The Empty Ones: A Novel (The Vicious Circuit)
First came The Unnoticeables; now author Robert Brockway has delivered The Empty Ones, book two in the Vicious Circuit series, a raunchy ride of a story drenched with hilarious one-liners, quirky characters and page-turning chaos.
The Empty Ones is a story split between multiple decades, one being the late 1970s punk scene in London. Here the two Americans, Carey and Randall, plan to seek revenge by destroying the thing that killed their friends. They meet up with a “Chubby English Girl,” Meryll, who introduces Carey and Randall to Tub, “A really old guy (like, probably at least fifty).” Consider Tub the keeper of knowledge regarding Husks, Flares, Sludge, and the Faceless. With a piece of rebar in one hand and a beer in the other, Tub explains that what Carey and Randall previously experienced in New York is peanuts when compared to what is gathering under the streets of London, stating, “This is The Great War.”
Fast forward to 2013, somewhere in the American Southwest. Ex-waitress and B-grade stuntwoman, Kaitlyn, along with her best friend, Jackie, and the bruised, battered and never-short-of-a-witty-comeback Carey, on the run from Marco and his team of freaks. This is the same Marco Luis whom Kaitlyn once thought of as her teen heartthrob. When she realizes she’s not as weak as she first thought, Kaitlyn heads for Mexico along with Jackie and Carey to seek out and destroy Marco and his Unnoticeables.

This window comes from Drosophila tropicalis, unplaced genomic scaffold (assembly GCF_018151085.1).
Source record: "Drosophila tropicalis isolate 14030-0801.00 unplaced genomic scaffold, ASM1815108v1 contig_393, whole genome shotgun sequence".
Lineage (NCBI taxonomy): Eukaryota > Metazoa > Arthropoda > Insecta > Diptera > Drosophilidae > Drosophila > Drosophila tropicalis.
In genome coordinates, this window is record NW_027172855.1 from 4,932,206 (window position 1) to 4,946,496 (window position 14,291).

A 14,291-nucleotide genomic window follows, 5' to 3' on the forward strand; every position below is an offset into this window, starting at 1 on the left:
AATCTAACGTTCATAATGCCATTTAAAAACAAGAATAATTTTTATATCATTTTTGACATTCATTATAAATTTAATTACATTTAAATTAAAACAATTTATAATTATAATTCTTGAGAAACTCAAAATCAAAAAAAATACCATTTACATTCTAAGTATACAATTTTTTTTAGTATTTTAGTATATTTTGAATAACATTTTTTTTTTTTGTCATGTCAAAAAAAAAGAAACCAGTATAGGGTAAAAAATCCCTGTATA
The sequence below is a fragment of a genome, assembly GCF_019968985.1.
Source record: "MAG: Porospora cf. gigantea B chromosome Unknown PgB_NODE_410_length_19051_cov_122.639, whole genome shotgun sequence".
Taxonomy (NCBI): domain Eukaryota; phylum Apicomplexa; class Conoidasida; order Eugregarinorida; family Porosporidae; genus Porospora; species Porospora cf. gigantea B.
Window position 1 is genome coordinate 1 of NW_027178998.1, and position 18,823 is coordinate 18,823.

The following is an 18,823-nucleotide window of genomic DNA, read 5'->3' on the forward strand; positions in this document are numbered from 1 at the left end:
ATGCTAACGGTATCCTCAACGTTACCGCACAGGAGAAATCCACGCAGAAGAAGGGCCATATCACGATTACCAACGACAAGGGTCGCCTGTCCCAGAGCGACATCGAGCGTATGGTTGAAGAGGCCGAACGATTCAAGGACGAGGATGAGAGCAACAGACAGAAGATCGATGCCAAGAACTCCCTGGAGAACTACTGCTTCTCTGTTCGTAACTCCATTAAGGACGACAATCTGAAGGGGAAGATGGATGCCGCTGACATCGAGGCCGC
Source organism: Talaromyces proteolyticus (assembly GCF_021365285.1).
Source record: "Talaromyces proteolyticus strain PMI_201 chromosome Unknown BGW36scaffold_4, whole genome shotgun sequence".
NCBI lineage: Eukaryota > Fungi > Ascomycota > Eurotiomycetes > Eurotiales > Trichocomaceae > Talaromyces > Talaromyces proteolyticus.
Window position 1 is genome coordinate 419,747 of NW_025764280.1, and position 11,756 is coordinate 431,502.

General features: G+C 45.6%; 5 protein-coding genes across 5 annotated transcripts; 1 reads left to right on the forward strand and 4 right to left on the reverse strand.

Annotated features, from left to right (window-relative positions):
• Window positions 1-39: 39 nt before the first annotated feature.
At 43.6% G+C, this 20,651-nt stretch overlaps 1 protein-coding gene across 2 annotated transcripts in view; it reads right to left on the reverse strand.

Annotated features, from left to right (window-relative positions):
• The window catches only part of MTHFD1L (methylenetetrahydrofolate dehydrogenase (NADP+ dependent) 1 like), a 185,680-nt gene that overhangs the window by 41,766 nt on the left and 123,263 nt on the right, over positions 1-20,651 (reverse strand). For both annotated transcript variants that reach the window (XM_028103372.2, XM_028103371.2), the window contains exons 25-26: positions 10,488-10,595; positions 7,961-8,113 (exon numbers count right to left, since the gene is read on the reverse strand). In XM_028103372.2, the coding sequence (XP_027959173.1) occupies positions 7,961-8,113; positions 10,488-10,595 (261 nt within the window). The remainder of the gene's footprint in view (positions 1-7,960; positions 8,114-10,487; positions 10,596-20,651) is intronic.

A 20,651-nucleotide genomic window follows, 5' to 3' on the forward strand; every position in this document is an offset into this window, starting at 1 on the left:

The Empty Ones follows the aforementioned set of misfits as they drink and curse their way through multiple attacks and chase scenes. Constantly badgered by half-people, tar-men, angel-like creatures, and mechanical mutations to name a few, the characters trudge on in the hope of seeking vengeance and rescuing friends. Oh, and maybe saving mankind along the way.
The Empty Ones is overflowing with personality. Each character’s narrative is clearly defined and reflective of their individual persona. For example, Carey takes whatever life throws at him: eyes wide open, dodging spit, spiked hair, combat boots and broken bottles. His dialogue is spotless, unlike the carpet around him. Carey is foul-mouthed, filthy, and a gem of a character.
Brockway’s brilliant observational skills bring every line to life, similar to a scratch and smell peel-off sticker with an added bonus of The Ramones. His understanding of the language, clothing, and music of the punk era shine through in his authentic writing.
A delicious cocktail of dark humor and fantasy-horror, at times The Empty Ones brushes close to the craziness of reality. Recommend reading The Unnoticeables prior to The Empty Ones.
Just a note: If you are offended by colorful language (swearing, lots of it) and punk culture then this may not be the book for you.